Check out Chinatown’s delicious new outdoor restaurant row

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In the span of one Chinatown block, you can take a quick trip around Asia — all you need is your appetite.

On Mott Street between Mosco and Worth, rows of colorful pavilions line the sidewalk. Thanks to DineOut NYC — a pro bono initiative launched this summer by architectural firm Rockwell Group, in partnership with NYC Hospitality Alliance — nine restaurants slinging dishes from Hong Kong, Japan and even Malaysia can all serve their food al fresco.

With an assist from the city Department of Transportation and local Chinatown agencies, the tantalizing stretch is currently closed to traffic, and marks DineOut’s first communal dining space that multiple restaurants can use.

The result? An appetizing escape from car congestion and the potential risks of indoor dining, speckled with stunning seasonal decorations. Here, some of the tastiest treats that Mott Street has to offer.

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Stefano Giovannini

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chinatown-wok-wok

Stefano Giovannini

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Wok Wok Southeast Asian Kitchen serves up dishes from Thailand and Malaysia, with the bulk of the menu nodding to the latter.

“Malaysian food [has a] more savory taste [than Thai food] — it’s not too sweet, not too spicy,” said 39-year-old co-owner Erik Cheah. He said you can also taste its international influences: “When you’re dining in Malaysian cuisine, the menu usually has some Chinese food, some Malay food, some Indian food and some Thai food.”

One of Wok Wok’s most popular menu items is Indian-influenced roti flatbread, which is a Malaysian breakfast staple. The Original Roti, $4.25, comes with a serving of curry potato and chicken on the side. Meanwhile, for more of a Southeast Asian flavor, grab a $15.95 entree of lemongrass chicken stew, with turmeric and coconut-flavored rice.

Open 11:30 a.m. to 9:30 p.m. seven days a week. 11 Mott St.

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chinatown-george-eng-noodle-village

Noodle Village owner George Eng

Stefano Giovannini

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chinatown-pork-salty-fish -hot-pot-rice- noodle-village

Hot pot rice from Noodle Village.

Stefano Giovannini

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The wonton soup at Noodle Village — a Hong Kong-style eatery — is a point of pride for the restaurant. “The traditional Hong Kong wonton better have pork and shrimp to make that dumpling,” said 47-year-old owner George Eng, adding that typical wontons around the city skip the pork.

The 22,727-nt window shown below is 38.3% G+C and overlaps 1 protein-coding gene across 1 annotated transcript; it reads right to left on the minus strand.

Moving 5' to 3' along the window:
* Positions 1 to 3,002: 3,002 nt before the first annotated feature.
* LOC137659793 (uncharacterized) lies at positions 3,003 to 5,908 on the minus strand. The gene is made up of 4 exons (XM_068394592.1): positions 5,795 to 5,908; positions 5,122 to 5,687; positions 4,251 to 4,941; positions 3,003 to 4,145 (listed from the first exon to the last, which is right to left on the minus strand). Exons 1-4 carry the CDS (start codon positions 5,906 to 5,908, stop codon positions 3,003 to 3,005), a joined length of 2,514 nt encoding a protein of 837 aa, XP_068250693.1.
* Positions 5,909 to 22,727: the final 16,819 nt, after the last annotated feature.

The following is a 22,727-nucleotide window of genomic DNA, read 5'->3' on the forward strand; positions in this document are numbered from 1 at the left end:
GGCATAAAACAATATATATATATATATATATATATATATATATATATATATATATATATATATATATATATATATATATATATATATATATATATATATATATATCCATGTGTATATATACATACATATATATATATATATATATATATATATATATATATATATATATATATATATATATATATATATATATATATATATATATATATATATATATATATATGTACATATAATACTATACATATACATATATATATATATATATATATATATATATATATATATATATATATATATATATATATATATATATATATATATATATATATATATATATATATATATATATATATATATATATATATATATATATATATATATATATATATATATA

This $6.80 soup is Noodle Village’s most popular item; for $8.05, you can get it with duck-egg noodles, which stay al dente in the hot broth. Heartier fare includes hot pot rice, a crispy dish made with a blend of medium- and long-grain rice for better texture. “The rice comes out like comfort food,” Eng said. He recommends topping it with pork and salty fish for $11.50.

Open 11 a.m. to 8:30 p.m. Monday through Thursday and 11 a.m. to 9 p.m. Friday through Sunday. 13 Mott St.

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Spicy Ajisen bowl with pork belly and spicy ground pork.

Stefano Giovannini

chinatown-brian-hong-ajisen ramen

chinatown-brian-hong-ajisen ramen

Ajisen manager Brian Hong with a bowl of ramen

Stefano Giovannini

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Just because it’s Chinatown doesn’t mean you can’t get Japanese classics — among them ramen, the slurpy comfort-food noodle soup.

And any die-hard ramen connoisseur will tell you it’s not the toppings that make a good bowl, but rather what’s underneath. “Our ramen, I would say, is mostly [about] the broth,” said Brian Hong, 25, a store manager. “The broth is like a thick white tonkotsu, which is a pork broth.” For $12, grab the fan favorite Spicy Ajisen bowl, which comes dressed with pork belly and spicy ground pork.

The appetizers are popular too. Hong said customers buzz about the $8 gyoza dumplings, which are stuffed with pork and veggies “all made from scratch by our kitchen,” as well as the $6 crispy agedashi tofu.

Open 11:30 a.m. to 8:30 p.m. seven days a week. 14 Mott St.; AjisenRamenNYC.com

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chinatown-mock-chicken-buddha -bodai-kosher

General Tso’s chicken with deep-fried soy chunks at Buddha Bodai.

Stefano Giovannini

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chinatown-lawrence-lau-buddha-bodai-kosher-vegetarian

Buddha Bodai co-owner Lawrence

Stefano Giovannini

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This Cantonese-style restaurant is both kosher and vegetarian. While the latter is a nod to the local population of Buddhists, “the step from vegetarian to kosher is relatively easy,” said manager and co-owner Lawrence Lau, 36, because many of the Jewish law’s strictest rules have to do with the handling of meat.

Here, diners get classic dishes made with alternative-meat products, such as tofu and seitan. One must-have: General Tso’s chicken, made with deep-fried chunks of soy protein, tossed in a savory, sweet and spicy sauce ($15.95 for an entree). The barbecue vegetarian meat — similar to “the Chinese roast pork that you see hanging in Chinatown windows,” said Lau — is seitan that’s treated to give it a satisfying texture ($11.95 for an entree). 

Open 11 a.m. to 9:15 p.m. Monday through Friday and 10 a.m. to 9 p.m. Saturday and Sunday. 5 Mott St.; Buddha-Bodai.com

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